Bar Man, December 2, 2016

Have your say

The cost of your pint is set to soar by 30p. Says who? In my case the information came from the Fleurets newswire which was reporting on a Morning Advertiser article which was based on a piece in the Sunday Times. The reasoning behind the claim was threefold. The price rises caused by the weakening of the pound post Brexit will result in a higher inflation rate, due to the increased price of imported goods, business rates are ‘soaring’ and the higher costs associated with the introduction of the national living wage will all combine in a ‘perfect storm’

The article seems to be based on a press release on behalf of several large pub operating companies including Greene King and Fullers who have apparently told the government that the price of a pint is bound to increase unless they are not sheltered from the economic headwinds. How do these claims add up under scrutiny? As the pound falls, prices of imported goods will rise, however many breweries manage to use local ingredients which do not need to be imported. Norfolk barley has a worldwide reputation of being just about the best you can get. Hops are grown in Britain and I have seen reports of farmers increasing their acreage to respond to the demand, although it will take several years before the new plants are ready to be harvested, so there are likely to be some inflationary effects, but one of the reasons to leave Europe seems to have been to boost the British economy, so a good start would be to use as many home produced ingredients as possible.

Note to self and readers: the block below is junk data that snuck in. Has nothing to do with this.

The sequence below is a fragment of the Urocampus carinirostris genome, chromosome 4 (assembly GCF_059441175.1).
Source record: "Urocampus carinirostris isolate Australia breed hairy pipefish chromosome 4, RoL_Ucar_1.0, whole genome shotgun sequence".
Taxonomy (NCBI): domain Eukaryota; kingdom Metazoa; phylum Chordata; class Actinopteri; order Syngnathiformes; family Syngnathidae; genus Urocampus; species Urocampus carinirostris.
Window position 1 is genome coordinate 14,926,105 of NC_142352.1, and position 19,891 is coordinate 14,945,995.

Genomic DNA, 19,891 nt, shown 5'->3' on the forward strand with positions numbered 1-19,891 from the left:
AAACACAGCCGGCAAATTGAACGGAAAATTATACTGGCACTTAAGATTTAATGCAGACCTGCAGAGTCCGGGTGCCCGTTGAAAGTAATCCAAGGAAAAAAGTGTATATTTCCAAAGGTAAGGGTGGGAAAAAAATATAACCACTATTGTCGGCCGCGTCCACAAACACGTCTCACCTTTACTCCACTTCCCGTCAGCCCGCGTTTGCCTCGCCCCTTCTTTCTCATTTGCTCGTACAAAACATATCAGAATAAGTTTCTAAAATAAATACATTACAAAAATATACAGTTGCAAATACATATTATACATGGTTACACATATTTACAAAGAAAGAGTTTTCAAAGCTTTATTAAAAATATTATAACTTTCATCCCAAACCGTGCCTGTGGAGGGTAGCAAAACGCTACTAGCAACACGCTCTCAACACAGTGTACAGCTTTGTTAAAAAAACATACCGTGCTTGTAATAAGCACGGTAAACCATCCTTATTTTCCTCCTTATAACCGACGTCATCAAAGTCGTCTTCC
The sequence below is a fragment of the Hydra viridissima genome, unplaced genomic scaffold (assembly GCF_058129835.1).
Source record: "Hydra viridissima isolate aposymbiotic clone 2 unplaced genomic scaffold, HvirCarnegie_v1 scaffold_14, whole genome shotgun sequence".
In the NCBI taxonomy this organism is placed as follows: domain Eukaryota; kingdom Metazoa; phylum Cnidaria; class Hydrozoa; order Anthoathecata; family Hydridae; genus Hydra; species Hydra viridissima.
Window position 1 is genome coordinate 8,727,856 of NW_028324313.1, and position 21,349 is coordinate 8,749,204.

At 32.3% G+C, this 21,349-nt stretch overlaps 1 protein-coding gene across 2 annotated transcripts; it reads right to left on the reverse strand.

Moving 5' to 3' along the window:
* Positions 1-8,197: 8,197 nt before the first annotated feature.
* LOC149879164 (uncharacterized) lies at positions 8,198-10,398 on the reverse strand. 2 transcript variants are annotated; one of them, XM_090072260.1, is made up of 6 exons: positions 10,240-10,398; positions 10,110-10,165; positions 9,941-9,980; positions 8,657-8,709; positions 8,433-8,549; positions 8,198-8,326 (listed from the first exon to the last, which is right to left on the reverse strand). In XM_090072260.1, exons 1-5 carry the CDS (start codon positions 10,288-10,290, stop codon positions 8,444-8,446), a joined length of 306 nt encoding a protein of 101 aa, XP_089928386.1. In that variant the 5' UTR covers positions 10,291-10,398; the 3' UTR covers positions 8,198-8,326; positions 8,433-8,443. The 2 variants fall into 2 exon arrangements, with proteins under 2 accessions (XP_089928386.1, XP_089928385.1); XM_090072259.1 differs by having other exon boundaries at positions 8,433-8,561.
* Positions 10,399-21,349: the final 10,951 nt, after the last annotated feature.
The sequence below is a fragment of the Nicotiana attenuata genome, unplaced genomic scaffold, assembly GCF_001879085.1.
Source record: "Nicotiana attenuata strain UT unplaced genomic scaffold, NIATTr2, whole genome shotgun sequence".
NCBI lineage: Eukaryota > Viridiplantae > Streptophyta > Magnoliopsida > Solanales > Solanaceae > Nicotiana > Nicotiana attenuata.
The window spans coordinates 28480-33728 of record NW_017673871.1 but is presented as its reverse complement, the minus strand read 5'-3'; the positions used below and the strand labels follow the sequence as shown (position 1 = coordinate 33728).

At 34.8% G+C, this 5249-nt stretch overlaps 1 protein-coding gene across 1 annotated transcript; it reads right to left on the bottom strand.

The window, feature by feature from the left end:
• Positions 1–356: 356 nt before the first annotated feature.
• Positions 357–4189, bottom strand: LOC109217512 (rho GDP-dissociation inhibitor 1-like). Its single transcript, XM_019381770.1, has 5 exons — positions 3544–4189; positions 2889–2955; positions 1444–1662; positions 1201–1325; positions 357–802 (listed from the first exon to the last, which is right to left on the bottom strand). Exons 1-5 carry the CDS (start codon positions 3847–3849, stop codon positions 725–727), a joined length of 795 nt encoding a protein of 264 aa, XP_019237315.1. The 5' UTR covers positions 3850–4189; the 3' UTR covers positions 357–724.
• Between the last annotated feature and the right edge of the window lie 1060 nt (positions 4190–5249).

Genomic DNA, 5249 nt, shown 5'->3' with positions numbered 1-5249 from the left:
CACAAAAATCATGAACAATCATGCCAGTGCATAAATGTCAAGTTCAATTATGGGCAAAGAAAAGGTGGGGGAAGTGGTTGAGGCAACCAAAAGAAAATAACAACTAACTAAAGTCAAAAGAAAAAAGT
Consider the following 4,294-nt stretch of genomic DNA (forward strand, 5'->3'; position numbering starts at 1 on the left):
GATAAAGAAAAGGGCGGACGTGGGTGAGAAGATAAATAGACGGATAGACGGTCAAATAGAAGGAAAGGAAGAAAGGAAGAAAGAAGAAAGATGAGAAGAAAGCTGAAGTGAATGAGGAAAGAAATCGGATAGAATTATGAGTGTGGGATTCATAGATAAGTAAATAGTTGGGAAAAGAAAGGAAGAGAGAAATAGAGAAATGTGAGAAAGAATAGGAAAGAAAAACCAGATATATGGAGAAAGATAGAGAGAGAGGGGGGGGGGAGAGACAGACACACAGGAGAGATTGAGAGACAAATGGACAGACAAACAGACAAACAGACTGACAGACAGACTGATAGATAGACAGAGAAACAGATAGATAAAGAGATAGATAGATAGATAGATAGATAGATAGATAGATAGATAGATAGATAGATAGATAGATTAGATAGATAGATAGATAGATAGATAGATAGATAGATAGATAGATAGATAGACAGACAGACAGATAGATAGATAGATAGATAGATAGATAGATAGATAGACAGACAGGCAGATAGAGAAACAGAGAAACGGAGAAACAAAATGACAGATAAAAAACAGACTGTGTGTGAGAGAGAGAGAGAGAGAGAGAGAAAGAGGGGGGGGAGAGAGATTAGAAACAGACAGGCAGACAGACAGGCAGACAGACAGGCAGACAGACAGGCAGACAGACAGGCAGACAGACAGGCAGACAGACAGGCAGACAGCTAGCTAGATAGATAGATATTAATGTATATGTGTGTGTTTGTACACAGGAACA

Other raw materials are less likely to be imported. Judging from my recent trip to Manchester, there is no shortage of water in this country, and the final component, yeast, multiplies during the fermentation process and the excess is made into products such as Marmite, which has also undergone its own mystery price increase.

As for business rates, a report quoted in the Guardian suggests that the revaluation exercise that has been carried out will hit businesses located in London hard, but those in the North and Midlands will be largely unaffected. There are no large brewers located in central London, the nearest being Fullers in Chiswick. The rest have already moved to cheaper premises outside London or closed. As for the living wage impacting profits, the chief executive of Greene King was paid £2,135,000 in 2014-15. Perhaps the money could be shared out a little more evenly with the employees who aspire to earn £8.45 per hour, though with the increasing mechanisation of the large scale breweries, I would be surprised and disappointed to find that there are many unskilled workers on a minimum wage.

Still, the article claimed that costs are to rise by 4% and this will add 30p to a pint and perhaps, like so many things in this post-truth world, we should just accept it. But before we do, let’s try a bit of simple maths. If the cost of an average pint is £3.50, then 4% comes out at a 14p increase, so where does the 30p figure come from? It seems that we live in an age when any claim made in the media is accepted without question by a large majority of the population, but perhaps I am old fashioned and like to check out the veracity of claims made.

So what’s my verdict? Costs for brewers will rise, but 
not by 4% and even if they do, it doesn’t justify 30p on a 

C- and extra homework.